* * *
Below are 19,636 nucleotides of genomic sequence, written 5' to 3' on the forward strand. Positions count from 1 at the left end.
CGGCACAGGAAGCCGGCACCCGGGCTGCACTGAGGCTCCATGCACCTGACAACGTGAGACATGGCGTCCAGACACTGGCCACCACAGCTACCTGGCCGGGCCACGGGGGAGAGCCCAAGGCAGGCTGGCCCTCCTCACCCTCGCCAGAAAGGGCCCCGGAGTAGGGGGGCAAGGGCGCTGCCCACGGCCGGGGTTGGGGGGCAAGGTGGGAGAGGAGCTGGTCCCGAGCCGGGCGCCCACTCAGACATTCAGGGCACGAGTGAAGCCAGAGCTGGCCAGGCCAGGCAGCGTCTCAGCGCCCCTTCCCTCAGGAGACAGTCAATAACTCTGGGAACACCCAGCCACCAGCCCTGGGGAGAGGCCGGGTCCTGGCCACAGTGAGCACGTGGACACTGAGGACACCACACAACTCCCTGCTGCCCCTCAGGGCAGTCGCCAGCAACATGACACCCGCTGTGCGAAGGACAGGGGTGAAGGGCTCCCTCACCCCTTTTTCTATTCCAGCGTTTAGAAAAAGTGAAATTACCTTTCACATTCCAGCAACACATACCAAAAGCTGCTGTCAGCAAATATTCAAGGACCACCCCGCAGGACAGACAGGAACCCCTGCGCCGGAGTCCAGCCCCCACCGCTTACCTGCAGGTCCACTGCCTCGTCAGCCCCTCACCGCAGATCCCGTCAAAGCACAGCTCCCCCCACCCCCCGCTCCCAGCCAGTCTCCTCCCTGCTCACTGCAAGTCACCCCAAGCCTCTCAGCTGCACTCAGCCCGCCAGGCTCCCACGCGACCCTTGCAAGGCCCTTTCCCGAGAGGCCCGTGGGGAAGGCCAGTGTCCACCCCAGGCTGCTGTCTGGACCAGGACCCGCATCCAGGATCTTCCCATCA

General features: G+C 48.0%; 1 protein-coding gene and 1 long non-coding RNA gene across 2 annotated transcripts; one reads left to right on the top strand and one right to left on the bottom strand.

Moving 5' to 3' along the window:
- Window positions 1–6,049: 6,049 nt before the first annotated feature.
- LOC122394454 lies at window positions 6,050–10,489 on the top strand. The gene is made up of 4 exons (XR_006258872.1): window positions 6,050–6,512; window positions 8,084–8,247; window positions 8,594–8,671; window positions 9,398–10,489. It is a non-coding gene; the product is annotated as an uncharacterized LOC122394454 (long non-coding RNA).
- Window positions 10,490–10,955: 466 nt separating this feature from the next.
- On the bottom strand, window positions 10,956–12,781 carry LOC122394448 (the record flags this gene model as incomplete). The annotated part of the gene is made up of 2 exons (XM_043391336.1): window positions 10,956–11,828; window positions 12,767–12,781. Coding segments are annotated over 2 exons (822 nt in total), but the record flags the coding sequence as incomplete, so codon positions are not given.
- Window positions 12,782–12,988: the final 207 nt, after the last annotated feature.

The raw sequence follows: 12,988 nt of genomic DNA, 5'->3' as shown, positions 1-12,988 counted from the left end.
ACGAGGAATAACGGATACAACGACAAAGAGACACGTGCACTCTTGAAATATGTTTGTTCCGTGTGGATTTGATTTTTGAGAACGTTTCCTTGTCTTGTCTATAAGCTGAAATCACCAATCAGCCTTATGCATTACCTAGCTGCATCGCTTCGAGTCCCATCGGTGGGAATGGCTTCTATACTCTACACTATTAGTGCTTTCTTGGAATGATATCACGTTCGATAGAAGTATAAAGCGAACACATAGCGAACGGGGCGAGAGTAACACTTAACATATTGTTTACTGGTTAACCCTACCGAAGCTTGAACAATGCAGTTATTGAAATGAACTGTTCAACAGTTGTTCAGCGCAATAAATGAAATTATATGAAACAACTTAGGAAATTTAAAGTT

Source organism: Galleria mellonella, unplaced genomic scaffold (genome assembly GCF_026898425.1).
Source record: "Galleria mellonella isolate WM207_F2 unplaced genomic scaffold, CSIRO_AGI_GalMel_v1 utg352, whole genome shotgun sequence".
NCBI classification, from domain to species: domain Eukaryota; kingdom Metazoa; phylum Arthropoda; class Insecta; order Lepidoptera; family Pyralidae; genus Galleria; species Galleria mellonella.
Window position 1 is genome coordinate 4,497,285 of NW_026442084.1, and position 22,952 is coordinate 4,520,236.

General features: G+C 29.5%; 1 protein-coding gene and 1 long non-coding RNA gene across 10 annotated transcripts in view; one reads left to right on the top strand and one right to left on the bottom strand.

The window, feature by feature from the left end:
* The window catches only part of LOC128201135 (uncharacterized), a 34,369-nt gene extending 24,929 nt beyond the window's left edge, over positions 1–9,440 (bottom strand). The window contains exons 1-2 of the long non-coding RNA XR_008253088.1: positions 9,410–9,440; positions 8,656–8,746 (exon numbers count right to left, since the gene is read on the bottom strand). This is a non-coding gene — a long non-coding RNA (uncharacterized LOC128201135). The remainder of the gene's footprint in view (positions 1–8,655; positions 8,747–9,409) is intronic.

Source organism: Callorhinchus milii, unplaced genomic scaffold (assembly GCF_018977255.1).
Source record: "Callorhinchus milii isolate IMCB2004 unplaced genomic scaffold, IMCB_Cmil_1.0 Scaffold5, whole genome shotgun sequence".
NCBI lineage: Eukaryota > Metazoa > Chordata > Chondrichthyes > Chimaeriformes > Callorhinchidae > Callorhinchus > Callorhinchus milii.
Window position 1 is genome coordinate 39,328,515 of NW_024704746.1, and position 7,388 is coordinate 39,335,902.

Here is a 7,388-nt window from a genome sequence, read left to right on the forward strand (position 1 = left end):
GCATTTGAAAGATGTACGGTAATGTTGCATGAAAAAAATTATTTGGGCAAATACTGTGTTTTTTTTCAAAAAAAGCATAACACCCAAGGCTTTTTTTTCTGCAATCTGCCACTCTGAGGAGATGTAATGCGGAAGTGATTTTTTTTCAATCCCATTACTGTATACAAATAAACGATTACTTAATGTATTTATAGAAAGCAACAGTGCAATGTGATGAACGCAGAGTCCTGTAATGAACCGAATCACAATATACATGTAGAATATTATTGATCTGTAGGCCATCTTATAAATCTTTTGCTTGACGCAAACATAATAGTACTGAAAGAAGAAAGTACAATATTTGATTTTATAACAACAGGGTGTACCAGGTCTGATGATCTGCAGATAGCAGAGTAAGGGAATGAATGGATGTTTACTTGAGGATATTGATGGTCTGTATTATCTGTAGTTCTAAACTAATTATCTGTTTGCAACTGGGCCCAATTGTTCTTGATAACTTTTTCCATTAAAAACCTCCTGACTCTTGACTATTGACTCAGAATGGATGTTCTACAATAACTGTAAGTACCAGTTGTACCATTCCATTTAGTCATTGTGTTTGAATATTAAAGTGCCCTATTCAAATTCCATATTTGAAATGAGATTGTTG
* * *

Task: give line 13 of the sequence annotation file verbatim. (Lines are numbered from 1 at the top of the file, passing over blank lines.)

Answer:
Source record: "Galleria mellonella isolate WM207_F2 unplaced genomic scaffold, CSIRO_AGI_GalMel_v1 utg352, whole genome shotgun sequence".